The impact of covid and remote working has accelerated the normalising of flexible working. This has resulted in candidates now expecting some form of hybrid working to be offered, and not just as a perk but as a given.
Timewise found that there is still some way to go before most businesses truly embrace hybrid working, but many candidates are seeking flexible jobs and won’t apply to an advert unless it states flexible working is offered.
- There are currently almost 3,000 advertised jobs on Total Jobs that offer home working and over 1,600 offering hybrid working. Reed also has over 3,000 home working jobs and over 3,100 jobs offering hybrid working.
- New research has discovered that 87% of office workers in the North West said hybrid working is an important factor when looking for a new job.
- 42% of office workers based in the North West have moved home or considered moving during the pandemic.
- Nearly a quarter (23%) are happy to live more than hour away from their office.
- Last year, a BBC poll of 50 of the UK’s largest employers collectively employing 1.1 million people, found that 43 firms planned to use a mixture of home and remote working going forward.
- Research found that remote working found substantial take-up in the North of England, with 29% of workers in the North East and 27% of workers in the North West working remotely in March 2021.
The latest UK Return to the Workplace Report key findings
- 57% of workers who go into the office at least some of the time would prefer to work hybrid in 2022, splitting their time between home and the office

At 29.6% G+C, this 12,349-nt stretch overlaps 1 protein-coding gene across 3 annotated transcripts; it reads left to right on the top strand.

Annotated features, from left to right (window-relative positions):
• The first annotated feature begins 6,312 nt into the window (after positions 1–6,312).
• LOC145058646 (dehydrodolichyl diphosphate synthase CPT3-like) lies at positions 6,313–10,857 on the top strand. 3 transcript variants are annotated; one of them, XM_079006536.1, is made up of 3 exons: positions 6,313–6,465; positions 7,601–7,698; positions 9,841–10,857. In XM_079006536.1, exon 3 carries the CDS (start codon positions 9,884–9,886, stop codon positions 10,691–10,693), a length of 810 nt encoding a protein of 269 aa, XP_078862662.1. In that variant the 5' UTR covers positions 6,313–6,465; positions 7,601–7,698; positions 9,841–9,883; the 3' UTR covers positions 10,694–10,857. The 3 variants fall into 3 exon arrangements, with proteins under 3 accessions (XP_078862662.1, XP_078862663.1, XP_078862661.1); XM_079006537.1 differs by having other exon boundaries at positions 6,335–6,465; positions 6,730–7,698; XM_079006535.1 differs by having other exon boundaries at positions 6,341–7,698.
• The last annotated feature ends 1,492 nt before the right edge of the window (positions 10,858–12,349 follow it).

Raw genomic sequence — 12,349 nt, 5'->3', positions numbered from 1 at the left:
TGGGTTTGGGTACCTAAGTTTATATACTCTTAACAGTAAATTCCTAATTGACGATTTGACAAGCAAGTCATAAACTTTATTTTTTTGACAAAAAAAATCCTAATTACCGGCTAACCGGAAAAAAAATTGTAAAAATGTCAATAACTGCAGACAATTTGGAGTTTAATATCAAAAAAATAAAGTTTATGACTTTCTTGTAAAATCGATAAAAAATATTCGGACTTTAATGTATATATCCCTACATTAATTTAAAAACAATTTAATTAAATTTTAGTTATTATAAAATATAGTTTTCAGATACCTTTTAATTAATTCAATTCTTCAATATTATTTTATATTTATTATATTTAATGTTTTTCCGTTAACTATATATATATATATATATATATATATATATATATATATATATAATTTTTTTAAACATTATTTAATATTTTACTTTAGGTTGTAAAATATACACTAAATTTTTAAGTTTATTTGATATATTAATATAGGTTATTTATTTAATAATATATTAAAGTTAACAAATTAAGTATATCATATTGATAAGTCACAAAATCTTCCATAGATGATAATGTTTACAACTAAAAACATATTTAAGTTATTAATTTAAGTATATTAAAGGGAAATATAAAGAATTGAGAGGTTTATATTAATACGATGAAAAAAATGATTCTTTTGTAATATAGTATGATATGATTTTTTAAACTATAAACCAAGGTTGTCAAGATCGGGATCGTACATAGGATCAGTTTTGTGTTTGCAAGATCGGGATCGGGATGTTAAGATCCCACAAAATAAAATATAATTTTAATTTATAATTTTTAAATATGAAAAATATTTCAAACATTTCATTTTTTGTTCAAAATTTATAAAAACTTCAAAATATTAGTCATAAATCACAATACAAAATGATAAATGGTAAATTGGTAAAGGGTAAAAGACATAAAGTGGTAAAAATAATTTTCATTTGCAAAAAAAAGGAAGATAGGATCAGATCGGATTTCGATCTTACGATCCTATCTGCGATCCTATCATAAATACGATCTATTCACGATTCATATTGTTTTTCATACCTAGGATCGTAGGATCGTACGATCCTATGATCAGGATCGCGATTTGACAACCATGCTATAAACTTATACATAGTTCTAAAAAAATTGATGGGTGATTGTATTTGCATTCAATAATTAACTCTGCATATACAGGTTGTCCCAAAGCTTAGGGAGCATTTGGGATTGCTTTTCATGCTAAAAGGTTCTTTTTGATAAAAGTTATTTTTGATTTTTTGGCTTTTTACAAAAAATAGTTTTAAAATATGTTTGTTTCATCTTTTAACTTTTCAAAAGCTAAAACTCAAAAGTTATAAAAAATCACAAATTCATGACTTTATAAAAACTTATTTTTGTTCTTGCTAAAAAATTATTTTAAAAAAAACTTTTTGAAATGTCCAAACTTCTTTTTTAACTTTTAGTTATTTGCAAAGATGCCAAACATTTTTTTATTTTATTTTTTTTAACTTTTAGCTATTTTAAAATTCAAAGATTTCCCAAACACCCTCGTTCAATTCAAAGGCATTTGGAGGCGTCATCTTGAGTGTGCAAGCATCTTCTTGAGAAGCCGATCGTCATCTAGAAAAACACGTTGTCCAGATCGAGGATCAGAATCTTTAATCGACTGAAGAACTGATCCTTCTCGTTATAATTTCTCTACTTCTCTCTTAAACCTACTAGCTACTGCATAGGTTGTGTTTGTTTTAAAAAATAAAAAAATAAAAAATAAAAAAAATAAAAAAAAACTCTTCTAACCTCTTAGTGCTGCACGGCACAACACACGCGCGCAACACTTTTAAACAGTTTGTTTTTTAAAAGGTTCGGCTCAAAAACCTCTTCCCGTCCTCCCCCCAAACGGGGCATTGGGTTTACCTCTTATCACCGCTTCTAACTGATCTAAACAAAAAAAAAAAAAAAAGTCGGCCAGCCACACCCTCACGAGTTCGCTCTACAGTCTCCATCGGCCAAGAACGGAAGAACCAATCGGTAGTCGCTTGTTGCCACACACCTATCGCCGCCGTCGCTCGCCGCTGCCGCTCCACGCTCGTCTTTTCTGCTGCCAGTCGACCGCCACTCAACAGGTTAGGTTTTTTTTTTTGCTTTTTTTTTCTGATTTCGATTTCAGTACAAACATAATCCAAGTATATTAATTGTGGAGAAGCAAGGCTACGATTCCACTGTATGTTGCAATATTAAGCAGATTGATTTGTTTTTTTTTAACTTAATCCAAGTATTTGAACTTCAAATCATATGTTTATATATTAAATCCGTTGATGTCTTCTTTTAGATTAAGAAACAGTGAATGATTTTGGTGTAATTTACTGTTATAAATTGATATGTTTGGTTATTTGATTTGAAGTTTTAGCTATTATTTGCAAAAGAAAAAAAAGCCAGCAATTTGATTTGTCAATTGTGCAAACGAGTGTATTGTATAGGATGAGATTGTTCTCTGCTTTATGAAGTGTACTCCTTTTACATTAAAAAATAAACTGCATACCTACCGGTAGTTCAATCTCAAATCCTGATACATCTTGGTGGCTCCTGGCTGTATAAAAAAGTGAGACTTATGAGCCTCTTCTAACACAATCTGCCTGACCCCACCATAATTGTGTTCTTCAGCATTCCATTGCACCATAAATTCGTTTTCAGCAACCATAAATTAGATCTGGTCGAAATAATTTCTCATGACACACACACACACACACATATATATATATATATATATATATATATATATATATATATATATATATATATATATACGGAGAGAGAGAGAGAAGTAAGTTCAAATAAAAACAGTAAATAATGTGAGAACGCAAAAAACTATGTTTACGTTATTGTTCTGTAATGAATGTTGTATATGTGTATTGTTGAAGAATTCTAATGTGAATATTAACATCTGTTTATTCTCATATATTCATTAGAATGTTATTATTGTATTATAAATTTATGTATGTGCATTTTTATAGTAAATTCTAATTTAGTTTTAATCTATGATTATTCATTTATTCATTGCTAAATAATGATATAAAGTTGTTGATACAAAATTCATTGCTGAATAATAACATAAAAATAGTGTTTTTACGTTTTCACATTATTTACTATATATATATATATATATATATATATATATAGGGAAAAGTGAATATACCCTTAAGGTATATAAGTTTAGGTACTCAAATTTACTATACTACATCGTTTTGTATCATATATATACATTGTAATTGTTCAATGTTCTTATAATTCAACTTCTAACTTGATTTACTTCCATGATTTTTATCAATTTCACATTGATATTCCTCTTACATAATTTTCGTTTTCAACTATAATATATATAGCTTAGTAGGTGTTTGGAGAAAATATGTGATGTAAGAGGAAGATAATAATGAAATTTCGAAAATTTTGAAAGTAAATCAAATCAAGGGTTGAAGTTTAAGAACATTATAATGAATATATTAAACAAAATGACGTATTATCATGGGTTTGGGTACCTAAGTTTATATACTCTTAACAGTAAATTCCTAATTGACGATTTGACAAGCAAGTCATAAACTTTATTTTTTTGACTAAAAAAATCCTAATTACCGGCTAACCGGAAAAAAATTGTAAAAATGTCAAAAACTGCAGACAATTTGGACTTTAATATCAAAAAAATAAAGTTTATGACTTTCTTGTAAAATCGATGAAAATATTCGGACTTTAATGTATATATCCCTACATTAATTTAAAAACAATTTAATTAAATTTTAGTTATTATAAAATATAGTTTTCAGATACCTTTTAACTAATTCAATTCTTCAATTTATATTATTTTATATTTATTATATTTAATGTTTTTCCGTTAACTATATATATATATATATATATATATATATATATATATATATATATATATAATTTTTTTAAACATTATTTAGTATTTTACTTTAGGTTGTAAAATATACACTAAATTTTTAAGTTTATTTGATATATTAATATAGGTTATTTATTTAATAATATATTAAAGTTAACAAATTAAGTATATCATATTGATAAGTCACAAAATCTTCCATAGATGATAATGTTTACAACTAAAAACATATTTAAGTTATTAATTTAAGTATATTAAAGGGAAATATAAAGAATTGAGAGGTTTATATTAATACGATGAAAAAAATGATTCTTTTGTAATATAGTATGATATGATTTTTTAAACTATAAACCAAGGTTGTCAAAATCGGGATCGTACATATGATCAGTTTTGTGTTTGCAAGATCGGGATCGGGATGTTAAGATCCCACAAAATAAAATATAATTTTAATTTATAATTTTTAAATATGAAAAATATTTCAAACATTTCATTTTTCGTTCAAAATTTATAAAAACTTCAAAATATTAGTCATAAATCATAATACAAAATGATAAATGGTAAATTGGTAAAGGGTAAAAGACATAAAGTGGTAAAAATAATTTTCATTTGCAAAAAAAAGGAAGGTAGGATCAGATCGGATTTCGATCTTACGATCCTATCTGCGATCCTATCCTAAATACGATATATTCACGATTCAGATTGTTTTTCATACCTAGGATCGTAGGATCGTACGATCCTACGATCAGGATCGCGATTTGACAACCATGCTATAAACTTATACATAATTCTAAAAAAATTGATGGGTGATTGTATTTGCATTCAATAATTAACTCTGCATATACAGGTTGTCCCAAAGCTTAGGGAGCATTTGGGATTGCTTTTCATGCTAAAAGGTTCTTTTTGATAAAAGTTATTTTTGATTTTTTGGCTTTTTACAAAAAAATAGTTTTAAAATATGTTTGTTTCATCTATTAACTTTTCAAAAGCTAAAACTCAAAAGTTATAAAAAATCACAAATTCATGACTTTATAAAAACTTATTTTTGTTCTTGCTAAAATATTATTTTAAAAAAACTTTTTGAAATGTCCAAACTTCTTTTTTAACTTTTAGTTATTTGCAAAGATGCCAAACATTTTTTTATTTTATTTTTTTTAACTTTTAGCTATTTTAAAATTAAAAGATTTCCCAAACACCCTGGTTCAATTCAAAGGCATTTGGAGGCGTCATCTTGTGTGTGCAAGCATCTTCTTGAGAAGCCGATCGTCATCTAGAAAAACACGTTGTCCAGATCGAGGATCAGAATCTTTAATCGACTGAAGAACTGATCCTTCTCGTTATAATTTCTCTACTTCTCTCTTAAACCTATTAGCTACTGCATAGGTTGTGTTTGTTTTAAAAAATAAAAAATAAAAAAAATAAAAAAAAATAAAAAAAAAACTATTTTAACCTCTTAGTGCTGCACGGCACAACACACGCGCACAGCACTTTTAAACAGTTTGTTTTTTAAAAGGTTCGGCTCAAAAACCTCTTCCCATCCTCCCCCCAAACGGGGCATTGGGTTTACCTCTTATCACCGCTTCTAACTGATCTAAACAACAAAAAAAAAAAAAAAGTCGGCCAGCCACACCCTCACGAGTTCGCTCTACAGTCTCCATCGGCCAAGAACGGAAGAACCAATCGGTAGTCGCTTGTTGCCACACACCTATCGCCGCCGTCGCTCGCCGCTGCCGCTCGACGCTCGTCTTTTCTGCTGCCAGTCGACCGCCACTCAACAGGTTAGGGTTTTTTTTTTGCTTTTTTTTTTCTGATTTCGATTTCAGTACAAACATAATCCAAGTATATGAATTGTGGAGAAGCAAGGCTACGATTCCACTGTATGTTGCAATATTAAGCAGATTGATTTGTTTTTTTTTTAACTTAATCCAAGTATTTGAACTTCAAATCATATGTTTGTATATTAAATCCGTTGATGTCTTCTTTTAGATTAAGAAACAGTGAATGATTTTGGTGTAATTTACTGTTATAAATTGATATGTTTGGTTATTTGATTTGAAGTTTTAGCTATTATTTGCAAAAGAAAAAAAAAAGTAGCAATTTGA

- 38% prefer to work in-office full-time
- Only 5% want to work remotely all the time
- 61% of hybrid workers would choose Wednesday as their go-to office day, followed by Tuesday (57%).
- 60% are likely to change jobs within the year
- 76% of Gen Z (18-24) are looking to make a move within the year
- 30% of respondents say schedule flexibility, the freedom to choose which days to come in make workers happy and would increase employee retention. A very close second is hybrid work options (29%).
- Flexible work options are now just as important as traditional benefits such as matching pension and paid holiday leave or therapy and mental health days (29%).
- The biggest deal-breakers for returning to the office included expensive commutes, a disregard for COVID safety measures, no flexibility in work hours or days spent in the office and dealing with challenging co-workers. Only 12% had no dealbreakers.
A CIPD report found that over two thirds of employers have found that home working has either increased productivity or that it has remained unaffected by not being office based. The CIPD has also reported that those employees without access to flexible working are around twice as likely to be dissatisfied in their job.
To support employers with flexible working requests, CIPD have put together a guide on how to manage flexible working.
The UK government have also published a guidelines for making flexible working the default in December 2021.